One of the most important properties of the WLI to understand is that its measurements contain phase information, not GDD. Determining GDD is done by varying the “time” at which the light in the reference arm is during its phase. This process is called phase-shifting interferometry. The WLI uses a piezoelectric motor to attain nanometer-scale steps for the reference mirror, allowing for high-precision phase measurements. With the acquired interference patterns and known phase shifts, advanced algorithms are then applied to process the phase data and obtain the GDD values across the wavelength range of interest.

Figure 5: Example GDD results from WLI.

Applications Within Edmund Optics®

Measuring GDD using WLI is useful in various optical applications, especially in the field of ultrafast optics. It allows for the characterization of materials, components, and systems that exhibit dispersion effects, which can significantly degrade the performance of ultrafast laser pulses. By understanding and quantifying GDD, researchers and engineers can optimize optical designs, compensate for dispersion effects, and ensure precise control over the pulse duration and spectral properties of ultrafast lasers.

One of the primary purposes of characterizing the GDD of an optical surface is for coating development. This is how WLI is being used in the Edmund Optics® Laser Optics Center located outside of Tampa, Florida, providing the ability to test different coatings to help simulate systems before they are integrated into ultrafast laser systems. Although GDD is valuable in terms of simulation, oftentimes it is used for quality assurance. GDD can be estimated based on multiple factors including index of refraction and wavelength, but by using WLI it is possible to test and provide evidence that these estimations are true. In both cases, Edmund Optics® is using white light interferometry to expand its understanding and use of dispersion characteristics.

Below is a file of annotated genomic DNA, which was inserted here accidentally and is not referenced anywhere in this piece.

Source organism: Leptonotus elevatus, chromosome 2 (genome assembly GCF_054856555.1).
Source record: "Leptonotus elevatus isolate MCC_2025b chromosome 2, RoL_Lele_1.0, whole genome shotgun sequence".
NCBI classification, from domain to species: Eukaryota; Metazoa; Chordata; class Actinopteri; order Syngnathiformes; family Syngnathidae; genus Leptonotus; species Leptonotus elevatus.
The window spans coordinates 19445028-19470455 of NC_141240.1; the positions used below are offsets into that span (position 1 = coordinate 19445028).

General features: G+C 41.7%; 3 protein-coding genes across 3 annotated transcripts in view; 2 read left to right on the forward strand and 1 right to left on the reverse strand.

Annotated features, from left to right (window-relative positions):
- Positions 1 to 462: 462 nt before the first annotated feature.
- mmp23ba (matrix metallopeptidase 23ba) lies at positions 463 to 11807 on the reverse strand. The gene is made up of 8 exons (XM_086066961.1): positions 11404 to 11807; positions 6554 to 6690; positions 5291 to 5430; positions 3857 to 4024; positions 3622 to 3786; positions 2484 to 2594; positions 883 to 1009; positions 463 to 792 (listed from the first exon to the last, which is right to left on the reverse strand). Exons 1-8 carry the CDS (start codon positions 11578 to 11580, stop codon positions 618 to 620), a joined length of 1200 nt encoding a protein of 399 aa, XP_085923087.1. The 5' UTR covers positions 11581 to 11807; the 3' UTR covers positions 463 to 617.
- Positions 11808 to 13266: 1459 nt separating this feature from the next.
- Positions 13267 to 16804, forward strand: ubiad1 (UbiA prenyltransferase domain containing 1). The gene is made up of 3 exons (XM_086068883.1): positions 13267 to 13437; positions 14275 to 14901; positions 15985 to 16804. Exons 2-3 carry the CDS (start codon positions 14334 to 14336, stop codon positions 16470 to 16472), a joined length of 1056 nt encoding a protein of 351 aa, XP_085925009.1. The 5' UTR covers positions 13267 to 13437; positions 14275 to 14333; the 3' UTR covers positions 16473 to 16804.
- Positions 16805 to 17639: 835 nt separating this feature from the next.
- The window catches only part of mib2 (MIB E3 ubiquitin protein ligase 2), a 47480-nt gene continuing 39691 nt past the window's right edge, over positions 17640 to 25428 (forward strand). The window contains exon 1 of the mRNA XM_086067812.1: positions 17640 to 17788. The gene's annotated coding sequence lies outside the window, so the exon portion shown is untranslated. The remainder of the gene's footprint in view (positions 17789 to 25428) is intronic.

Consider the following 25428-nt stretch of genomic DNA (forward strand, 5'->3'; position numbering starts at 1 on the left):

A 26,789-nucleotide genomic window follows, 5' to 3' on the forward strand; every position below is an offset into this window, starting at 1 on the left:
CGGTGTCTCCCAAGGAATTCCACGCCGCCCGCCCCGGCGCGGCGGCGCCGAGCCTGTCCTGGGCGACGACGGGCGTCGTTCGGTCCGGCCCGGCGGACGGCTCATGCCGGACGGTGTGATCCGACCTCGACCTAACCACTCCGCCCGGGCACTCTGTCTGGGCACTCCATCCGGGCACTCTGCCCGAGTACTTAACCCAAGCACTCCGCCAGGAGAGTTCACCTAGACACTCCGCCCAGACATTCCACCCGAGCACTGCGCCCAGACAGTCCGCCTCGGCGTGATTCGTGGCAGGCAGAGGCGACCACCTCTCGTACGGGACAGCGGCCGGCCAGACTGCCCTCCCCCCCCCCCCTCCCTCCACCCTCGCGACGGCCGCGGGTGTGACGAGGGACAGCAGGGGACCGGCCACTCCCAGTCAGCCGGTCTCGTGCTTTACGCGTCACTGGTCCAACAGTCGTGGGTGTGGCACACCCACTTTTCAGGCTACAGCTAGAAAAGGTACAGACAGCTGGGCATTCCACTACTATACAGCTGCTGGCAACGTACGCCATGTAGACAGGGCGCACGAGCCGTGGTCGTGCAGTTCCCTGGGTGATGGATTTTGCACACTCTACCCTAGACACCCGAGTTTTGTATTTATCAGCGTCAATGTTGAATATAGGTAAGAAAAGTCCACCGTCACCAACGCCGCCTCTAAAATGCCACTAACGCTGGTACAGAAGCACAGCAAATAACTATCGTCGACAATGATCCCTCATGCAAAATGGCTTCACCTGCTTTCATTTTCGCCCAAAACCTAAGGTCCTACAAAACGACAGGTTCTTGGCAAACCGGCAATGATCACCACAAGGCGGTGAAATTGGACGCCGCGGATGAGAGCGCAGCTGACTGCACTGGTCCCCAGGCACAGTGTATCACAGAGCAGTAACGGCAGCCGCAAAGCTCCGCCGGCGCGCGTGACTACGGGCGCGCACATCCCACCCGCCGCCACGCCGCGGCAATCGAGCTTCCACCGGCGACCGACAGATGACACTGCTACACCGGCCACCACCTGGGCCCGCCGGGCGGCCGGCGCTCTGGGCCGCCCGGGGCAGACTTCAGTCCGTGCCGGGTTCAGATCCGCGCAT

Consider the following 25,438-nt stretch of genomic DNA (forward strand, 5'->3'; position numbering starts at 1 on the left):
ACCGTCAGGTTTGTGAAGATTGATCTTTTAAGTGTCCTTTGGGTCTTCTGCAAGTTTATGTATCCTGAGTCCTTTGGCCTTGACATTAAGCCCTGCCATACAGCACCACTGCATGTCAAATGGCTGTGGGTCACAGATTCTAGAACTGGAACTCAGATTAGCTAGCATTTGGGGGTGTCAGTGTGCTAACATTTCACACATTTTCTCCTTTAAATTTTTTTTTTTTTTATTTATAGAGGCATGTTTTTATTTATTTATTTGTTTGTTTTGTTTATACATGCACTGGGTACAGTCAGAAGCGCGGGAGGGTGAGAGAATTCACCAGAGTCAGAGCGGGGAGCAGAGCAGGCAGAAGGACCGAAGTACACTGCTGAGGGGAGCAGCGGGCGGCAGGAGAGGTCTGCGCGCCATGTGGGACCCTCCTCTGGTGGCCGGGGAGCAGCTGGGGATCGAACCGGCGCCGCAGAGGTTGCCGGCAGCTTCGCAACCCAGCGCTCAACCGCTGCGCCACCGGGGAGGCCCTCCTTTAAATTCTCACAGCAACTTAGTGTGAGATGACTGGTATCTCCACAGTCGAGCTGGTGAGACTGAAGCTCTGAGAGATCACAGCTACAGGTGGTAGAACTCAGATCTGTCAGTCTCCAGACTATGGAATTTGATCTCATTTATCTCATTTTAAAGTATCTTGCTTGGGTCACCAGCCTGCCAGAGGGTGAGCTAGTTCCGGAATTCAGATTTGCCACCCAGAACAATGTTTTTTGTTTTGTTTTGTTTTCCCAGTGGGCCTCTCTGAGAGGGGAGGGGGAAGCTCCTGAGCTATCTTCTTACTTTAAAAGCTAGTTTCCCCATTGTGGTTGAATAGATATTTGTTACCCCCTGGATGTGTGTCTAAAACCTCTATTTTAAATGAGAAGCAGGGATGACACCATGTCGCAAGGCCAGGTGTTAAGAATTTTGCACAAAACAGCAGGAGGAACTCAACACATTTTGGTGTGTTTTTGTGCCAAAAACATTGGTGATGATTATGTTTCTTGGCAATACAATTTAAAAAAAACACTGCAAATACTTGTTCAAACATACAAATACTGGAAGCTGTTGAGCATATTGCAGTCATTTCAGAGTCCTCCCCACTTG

The newest introduction to this principle can be seen in our Ultrafast Pulse Compressors. The goal of these products is to compress the pulse duration using a single-knob system that can be easily introduced into an ultrafast system. They correct for the positive group delay dispersion experienced in most optical media easily by having two planar mirrors compress the pulse back to its original shape. Each reflection imparts some negative GDD that balances out the positive GDD from other parts of the system.

Figure 6: Highly dispersive mirrors used for ultrafast pulse compression

Challenges with White Light Interferometry